Daily Dog Vitamins
Let’s start by clearing the air:
Without supplementation, dogs get most of their vitamin intake from the food they eat. Processed dog food usually contains enough essential nutrients to keep dogs happy and healthy for years.
Humans, just like dogs, get most of our micro and macronutrients from the food we eat. Supplementing beyond that has shown only anecdotal success.
With that being said, lots of veterinarians swear by a myriad of supplements as alternatives to more heavy-duty medications for a whole list of common canine ailments, so you might be wondering,
Which Supplements Should I Give to my Dog?
Here’s a handy list of often-prescribed supplements that your veterinarian might recommend
Glucosamine and Chondroitin
Arthritis is indiscriminate. It affects dogs the same way it affects humans and horses. Odds are good that you take glucosamine and chondroitin yourself, particularly if you’re getting up there in age.
Doctors often recommend a regular dose of these two supplements to help repair damaged joint cartilage. Even younger active individuals stand to benefit from the product. Likewise, if your dog is older, or highly active, a canine-formulated glucosamine and chondroitin supplement is worth considering.
So how do glucosamine and chondroitin work?
Glucosamine and chondroitin are thought to boost the body’s ability to repair the spongy cushioning in joints. Chondroitin also has some pain-relieving properties in human studies that are thought to apply to dogs as well.
What do vets have to say about it?
“Glucosamine and chondroitin are commonly recommended by veterinarians as an alternative for treating osteoarthritis in canines unable to tolerate the adverse effects of NSAIDs, or as add-on therapy,” concluded a February 2017 article in Open Veterinary Journal. However, more testing is needed in order to provide dog owners with concrete evidence for the supplement’s long-term success.
Just like humans, dogs don’t naturally produce Omegas. Rather, they source these vital fatty acids from their food. Most dog food comes packed with an overabundance of Omega 6 fatty acids found in grain. Balancing Omega-6 with Omega-3, and -9 helps encourage healthy brain and eye development in dogs and can stabilize their cognitive ability over time.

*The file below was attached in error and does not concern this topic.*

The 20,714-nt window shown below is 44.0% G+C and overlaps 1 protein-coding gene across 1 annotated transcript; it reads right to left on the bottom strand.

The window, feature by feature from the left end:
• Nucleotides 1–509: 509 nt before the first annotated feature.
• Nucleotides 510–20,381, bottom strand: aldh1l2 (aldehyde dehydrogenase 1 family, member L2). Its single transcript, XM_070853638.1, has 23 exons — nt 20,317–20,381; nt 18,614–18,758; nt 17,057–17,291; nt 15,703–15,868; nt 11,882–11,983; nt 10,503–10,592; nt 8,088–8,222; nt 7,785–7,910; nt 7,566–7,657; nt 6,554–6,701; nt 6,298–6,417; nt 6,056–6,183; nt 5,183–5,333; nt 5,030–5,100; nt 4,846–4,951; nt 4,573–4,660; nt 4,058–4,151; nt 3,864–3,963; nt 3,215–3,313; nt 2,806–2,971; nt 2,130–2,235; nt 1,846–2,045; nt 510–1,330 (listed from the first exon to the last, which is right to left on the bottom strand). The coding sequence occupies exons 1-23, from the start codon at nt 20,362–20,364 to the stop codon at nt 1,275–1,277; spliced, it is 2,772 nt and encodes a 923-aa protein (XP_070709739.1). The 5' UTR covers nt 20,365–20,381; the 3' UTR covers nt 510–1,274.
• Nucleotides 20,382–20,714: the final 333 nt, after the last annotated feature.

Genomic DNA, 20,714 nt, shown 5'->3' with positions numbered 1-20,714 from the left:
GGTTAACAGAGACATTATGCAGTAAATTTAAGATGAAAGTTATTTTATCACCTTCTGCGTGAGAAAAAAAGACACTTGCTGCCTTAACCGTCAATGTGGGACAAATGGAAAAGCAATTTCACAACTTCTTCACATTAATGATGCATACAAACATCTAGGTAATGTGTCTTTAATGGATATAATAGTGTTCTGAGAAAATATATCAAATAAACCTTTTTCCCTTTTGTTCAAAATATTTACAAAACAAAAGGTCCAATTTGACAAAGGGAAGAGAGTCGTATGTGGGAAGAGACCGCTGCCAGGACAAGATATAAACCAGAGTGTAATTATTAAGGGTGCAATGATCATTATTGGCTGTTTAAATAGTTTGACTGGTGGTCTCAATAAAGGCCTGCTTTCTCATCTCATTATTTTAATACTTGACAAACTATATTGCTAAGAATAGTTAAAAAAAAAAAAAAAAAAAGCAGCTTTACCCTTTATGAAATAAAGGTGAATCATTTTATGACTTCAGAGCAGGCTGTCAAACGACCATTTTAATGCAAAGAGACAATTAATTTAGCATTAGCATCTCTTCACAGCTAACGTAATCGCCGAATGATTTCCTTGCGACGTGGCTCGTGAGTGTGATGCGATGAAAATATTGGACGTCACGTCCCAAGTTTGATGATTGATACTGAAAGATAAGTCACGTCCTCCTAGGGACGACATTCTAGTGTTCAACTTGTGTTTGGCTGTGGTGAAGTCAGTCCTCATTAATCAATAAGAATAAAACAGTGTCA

All bacteria are not bad. In fact, we rely on a ton of it to keep our bodies regulated and healthy, and so does your dog. Probiotics, in all their various forms, help bolster the friendly microbes in your dog’s gut.
If your pup is suffering from semi-regular diarrhea or a mysterious illness, try adding a probiotic to its diet. Keep one thing in mind, though: Probiotic supplements contain living organisms. That means they are sensitive to temperature fluctuations. Pay attention to the recommended storing methods usually listed on the packaging. And speaking of packaging, most manufacturers will list how many live bacteria tend to survive throughout the shelf life of the product. This will help you know when to use up your supply.
So, is there proof for whether probiotics work? Anecdotally, yes. But this could be linked to a general lack of testing. Again, consult your veterinarian if you aren’t sure.
Melatonin has increased in popularity for both humans and their pets in recent years, and it makes sense. Melatonin is an excellent anti-anxiety and sleep aid. And it lacks some of the narcotic side effects of heavy-duty drugs.
Early studies show that melatonin helps about 80% of treated dogs with noise phobias. If you live in a noisy location or have a dog that reacts to construction noise or fireworks, consider giving melatonin a shot, but be careful with melatonin as it can be pretty powerful. Consult your veterinarian for proper dosing guidelines that consider your dog’s weight and age.
Pet Supplements at Murdoch’s
Interested in adding some supplements to your dog’s diet?
Consult your vet first, and then check out our selection of premium pet supplements.